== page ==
Note that nearer object have a larger change in the angle than distant ones do.
The formula for the angle is expressing the angle in terms of what are called radians. (a full circle is 2 pi= 6.2832 radians) If one wants to express the angle in degrees, multiply the angle in radians by approximately 57
Note that the angular size of a body (like the moon say) is the size of the object divided by the distance. Thus the angular size of the moon is just the same as the parallax of you to an observer on the moon who moves across the moon.
After three saros periods (19756 days or about 54 years and a month), the eclipse will be approximately 360 degrees or a full circle and will thus be a very similar eclipse to the first on, in the same region of the earth. If we are talking about lunar eclipse, you will get another lunar eclipse. If solar that new one will be about 10-15 degrees different in lattitude, and will be a partial eclipse if the original was a total eclipse.
Of course in that 18 years of a saros cycle, there will be many other eclipses (about 2 a year somewhere on earth). They will not be part of the saros cycle of the original eclipse, but each will have their own saros cycle.
A Saros cycle of eclipses last about 1000 years, before the location of the eclipses falls off either the north of south poles of the earth. Looking at the central eclipses (which occur somewhere on the earth) roughly 60% of the eclipses are Annular and about 35-40% are total .
Today the Saros cycle can be explained in terms of the motions of the sun and moon, it is a fluke that three aspects of the lunar orbit which have just a fortuitous relation to each other give these long stretches about 1000 yrs of periodicity in eclipses. We will come back to this when we look in more detail at what the Greek astronomers discovered about the motion of the sun and especially the moon.
It was the Babylonians, who kept detailed records of eclipses for astrological puproses (ie, divination of earthly, and especially royal events), who noticed this cycle, and it formed a key part of their ability to predict eclipses. Depite their extensive catalogs, they seem to have not ever tried to understand why anything happened in terms of physical, rather than human fate, terms. Those records however turned out to be incredibly useful to those Greeks who were interested precisely in understanding the heavens in physical terms.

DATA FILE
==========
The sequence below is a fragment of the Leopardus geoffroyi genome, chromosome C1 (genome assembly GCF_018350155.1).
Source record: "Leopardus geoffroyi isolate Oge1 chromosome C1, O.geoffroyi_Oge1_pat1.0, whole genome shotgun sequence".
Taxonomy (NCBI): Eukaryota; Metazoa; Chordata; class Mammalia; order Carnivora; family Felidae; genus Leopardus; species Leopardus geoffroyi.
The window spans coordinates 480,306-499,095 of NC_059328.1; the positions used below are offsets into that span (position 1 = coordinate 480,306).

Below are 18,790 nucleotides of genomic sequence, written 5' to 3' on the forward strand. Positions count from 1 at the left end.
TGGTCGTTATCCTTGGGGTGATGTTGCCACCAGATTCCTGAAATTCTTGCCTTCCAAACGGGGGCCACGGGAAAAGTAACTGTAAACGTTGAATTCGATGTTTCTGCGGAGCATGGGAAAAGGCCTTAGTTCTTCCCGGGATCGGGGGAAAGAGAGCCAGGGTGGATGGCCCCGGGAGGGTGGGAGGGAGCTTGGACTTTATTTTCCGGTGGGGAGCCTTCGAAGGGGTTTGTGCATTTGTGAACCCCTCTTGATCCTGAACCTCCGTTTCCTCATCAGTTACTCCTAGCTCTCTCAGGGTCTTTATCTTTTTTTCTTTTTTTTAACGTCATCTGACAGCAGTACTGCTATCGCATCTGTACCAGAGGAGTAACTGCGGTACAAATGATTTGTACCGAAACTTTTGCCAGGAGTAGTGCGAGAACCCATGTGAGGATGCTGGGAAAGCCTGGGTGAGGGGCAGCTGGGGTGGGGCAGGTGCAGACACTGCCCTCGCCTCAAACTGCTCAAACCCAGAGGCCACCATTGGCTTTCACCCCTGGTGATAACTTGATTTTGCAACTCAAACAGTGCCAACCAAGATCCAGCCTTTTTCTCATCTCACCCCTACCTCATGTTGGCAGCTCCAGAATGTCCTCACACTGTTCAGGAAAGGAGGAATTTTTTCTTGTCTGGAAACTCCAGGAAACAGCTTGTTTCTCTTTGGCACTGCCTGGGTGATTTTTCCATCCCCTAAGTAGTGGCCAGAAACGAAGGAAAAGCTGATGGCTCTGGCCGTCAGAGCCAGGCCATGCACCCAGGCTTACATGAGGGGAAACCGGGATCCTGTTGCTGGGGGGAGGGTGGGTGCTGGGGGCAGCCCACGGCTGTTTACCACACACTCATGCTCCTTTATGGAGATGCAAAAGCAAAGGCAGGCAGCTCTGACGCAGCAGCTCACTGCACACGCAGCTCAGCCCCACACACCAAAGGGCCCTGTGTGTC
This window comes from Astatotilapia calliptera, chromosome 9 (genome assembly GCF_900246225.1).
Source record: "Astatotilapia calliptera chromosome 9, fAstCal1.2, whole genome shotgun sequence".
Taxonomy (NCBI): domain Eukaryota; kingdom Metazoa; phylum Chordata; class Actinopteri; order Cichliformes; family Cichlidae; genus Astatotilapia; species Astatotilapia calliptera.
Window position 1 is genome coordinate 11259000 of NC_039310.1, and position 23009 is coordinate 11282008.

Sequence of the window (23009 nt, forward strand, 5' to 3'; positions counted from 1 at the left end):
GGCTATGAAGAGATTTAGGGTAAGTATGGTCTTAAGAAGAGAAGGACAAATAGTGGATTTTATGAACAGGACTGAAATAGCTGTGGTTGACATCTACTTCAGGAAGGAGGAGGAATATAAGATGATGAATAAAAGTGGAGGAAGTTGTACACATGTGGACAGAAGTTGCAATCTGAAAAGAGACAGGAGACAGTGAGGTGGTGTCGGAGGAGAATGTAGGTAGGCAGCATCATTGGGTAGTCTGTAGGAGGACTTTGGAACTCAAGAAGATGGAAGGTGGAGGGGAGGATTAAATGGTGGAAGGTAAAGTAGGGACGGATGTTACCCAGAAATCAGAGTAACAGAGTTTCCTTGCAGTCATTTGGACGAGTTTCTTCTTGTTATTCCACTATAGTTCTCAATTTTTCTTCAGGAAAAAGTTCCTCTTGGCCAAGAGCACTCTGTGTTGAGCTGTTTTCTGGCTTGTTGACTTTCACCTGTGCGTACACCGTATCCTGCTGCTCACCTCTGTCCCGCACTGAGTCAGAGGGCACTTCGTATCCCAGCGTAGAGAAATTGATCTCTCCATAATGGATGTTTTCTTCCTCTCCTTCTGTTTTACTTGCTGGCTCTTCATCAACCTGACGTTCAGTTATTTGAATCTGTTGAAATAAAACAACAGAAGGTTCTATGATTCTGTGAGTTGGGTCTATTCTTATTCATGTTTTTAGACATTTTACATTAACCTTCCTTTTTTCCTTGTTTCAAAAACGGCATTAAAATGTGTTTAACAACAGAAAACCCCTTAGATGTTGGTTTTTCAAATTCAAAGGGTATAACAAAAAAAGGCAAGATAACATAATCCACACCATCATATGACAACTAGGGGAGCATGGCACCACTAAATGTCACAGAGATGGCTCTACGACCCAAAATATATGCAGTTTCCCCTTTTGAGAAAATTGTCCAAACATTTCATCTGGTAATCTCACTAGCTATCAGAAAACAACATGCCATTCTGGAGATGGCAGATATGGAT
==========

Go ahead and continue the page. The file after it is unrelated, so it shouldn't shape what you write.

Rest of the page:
Note that another civilisation in the same area who kept written records (other than for bureaucratic reasons) were the Jews, but at least the records that have been preserved are almost exclisively concerned with their relation to God, and preserve almost no astronomical records. IIn the New Testament about the only astronomical item is the "star in the east" seen by the wise men who took it as an omen of the birth of a King. These wise men are usually taken to be Chaldeans, who were the Babylonian "priests".
Solar Eclipses are cataloged into three types, two called central, and one type called partial. In a partial eclipse the moon only trespasses part way across the sun. It never covers the sun completely (Total eclipse), nor has the remaning sun form a complete ring around the sun (an annular eclipse). These latter two types are called central eclipses.
A central eclipse is visible only along a very narrow band of the earth, a maximum of about 200km wide. (but over 10,000 km long). This is surrounded by regions of the earth where a parial eclipse can be seen, which is about 3-4000km wide. Of course the Babylonians and the Greeks had no idea of this since they did not receive reports from places 2000 km away. Even 100Km reports were fairly rare.
Lunar eclipses are categorized into total (when the whole full moon goes much darker. It does not get black, but has a copper-rust colour. The illusion is also that it is much closer to the observer than a normal full moon.), partial, when that darkness covers only a part of the moon at maximum coverage, or Penumbral, when there is a slight darkening of the full moon, but no definite edge to the darkening.